microRNA family sizes

microRNA family size distribution, miRbase 17

It is now well established in the microRNA field that many microRNAs come in families with the same seed (typically defined as position 2-8 from the 5′ end of the mature microRNA). The seed is highly determining for the which targets a microRNA regulates. microRNAs with the same seed are often thought to have redundant functions.

At Santaris Pharma we have developed a technology that we call tiny LNA antimiRs (trademark, trademark!), which is simply a short all LNA oligonucleotide that only hybridizes to the seed of a microRNA that we want to knock down. See our paper Obad et al in Nature Genetics for details.

The question I will answer in this post is:

How many human microRNAs occur in families with the same seed? And what is the distribution of family sizes?

The authoritative source for microRNA annotation is miRbase maintained by Sam Griffith Jones. However the interface to mirbase is made primarily for finding information about single miRNAs, not doing the summary statistics necessary to answer our question.  Fortunately, Anders Jacobsen and I have created miRmaid, which is a programmatic interface (API) to the data contained in miRbase.

With miRmaid the following code can answer the question:

Species.find_by_abbreviation('hsa').seed_families.uniq.select{ |sf|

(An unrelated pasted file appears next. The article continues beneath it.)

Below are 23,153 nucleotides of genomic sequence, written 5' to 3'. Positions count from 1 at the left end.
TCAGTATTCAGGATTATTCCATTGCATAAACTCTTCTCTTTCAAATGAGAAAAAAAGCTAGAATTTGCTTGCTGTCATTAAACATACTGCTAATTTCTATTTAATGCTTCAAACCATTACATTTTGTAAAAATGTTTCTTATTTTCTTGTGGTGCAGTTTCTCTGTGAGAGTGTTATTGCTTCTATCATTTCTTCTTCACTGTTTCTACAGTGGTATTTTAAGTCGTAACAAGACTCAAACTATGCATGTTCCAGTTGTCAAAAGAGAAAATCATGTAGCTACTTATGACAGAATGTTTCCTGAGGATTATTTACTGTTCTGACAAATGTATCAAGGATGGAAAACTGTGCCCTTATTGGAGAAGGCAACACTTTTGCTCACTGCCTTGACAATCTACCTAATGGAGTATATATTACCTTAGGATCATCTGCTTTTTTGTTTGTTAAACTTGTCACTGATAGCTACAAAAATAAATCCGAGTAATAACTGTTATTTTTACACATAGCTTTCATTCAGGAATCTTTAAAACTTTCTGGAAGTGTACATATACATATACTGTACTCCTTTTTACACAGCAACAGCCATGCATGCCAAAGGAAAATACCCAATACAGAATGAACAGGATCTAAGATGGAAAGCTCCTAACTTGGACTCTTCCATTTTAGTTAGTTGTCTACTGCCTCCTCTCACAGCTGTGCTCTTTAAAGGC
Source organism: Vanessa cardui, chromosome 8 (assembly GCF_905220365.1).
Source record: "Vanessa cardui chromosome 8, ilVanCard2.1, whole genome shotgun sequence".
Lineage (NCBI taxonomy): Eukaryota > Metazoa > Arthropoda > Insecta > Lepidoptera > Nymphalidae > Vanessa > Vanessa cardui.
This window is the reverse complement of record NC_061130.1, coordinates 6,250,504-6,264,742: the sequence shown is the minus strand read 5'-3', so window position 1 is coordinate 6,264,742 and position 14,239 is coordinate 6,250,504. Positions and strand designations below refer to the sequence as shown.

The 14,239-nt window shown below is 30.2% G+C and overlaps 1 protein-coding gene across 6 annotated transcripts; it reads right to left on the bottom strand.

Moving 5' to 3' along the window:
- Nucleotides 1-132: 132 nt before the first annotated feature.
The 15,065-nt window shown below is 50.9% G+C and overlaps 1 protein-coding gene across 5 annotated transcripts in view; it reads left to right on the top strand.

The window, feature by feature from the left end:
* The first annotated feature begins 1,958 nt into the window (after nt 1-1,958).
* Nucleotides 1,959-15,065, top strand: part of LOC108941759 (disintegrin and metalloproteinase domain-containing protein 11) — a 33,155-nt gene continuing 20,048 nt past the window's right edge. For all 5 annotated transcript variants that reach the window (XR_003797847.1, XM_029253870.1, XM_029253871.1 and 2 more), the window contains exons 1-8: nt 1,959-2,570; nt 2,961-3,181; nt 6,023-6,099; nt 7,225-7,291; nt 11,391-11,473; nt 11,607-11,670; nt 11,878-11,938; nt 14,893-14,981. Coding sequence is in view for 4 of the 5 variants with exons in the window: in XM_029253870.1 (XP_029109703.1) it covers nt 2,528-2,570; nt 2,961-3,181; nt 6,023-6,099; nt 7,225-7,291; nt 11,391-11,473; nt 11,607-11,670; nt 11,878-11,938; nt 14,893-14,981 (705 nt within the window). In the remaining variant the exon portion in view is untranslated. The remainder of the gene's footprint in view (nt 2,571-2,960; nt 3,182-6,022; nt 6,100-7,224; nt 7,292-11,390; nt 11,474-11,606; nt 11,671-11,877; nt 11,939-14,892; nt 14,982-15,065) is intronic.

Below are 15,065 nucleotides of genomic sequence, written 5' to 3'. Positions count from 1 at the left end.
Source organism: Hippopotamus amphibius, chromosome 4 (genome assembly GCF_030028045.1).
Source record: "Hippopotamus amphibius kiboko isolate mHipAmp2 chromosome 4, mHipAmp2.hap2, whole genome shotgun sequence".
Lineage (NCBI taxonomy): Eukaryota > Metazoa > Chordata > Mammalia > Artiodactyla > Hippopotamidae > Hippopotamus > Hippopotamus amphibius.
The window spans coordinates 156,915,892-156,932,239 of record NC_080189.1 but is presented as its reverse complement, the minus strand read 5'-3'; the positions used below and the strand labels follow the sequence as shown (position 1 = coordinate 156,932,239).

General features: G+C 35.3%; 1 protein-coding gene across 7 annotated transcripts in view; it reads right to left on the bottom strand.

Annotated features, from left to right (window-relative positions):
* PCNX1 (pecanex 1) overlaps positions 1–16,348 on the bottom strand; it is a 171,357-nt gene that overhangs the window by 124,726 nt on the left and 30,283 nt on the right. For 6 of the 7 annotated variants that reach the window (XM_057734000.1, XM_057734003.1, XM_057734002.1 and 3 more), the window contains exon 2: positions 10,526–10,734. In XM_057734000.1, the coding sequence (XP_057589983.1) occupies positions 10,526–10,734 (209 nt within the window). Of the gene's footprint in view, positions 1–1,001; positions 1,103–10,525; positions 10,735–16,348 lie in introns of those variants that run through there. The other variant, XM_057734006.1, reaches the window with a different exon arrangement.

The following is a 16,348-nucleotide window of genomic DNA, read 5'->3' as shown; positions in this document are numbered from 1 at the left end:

sf.sequence.length == 7}.each do |sf|
    puts [sf.name, sf.matures.uniq.size].join(",")

The code is in ruby and is fairly easy to read: Find the species with abbreviation ‘hsa’ (this is human), get the unique seed families for this species and select those of length 7 (miRmaid also defines seed families based on 6 mer seeds), then for each seed family print its name and its size (number of members).

Creating a histogram of the results yields the above graphic.

Summarizing the numbers for the human microRNAs in miRbase version 17, we get that 1733 human mature microRNAs encoded by 1424 precursors (some have miRs annotated on both sides of the hairpin) have 1419 different 7mer seeds. There are 1222 miRs that do not share a 7-mer seed with any other annotated miR, while 511 have at least one other microRNA with the same 7mer seed.

From following the microRNA field for many years now I have observed that the number of annotated miRs have expanded especially as a consequence of developments in deep sequencing technology. A relatively large proportion of the newly discovered miRs are singleton that have low expression levels only detectable by deep sequencing. Among the more highly expressed and evolutionarily conserved miRs the family sizes tend to be larger.



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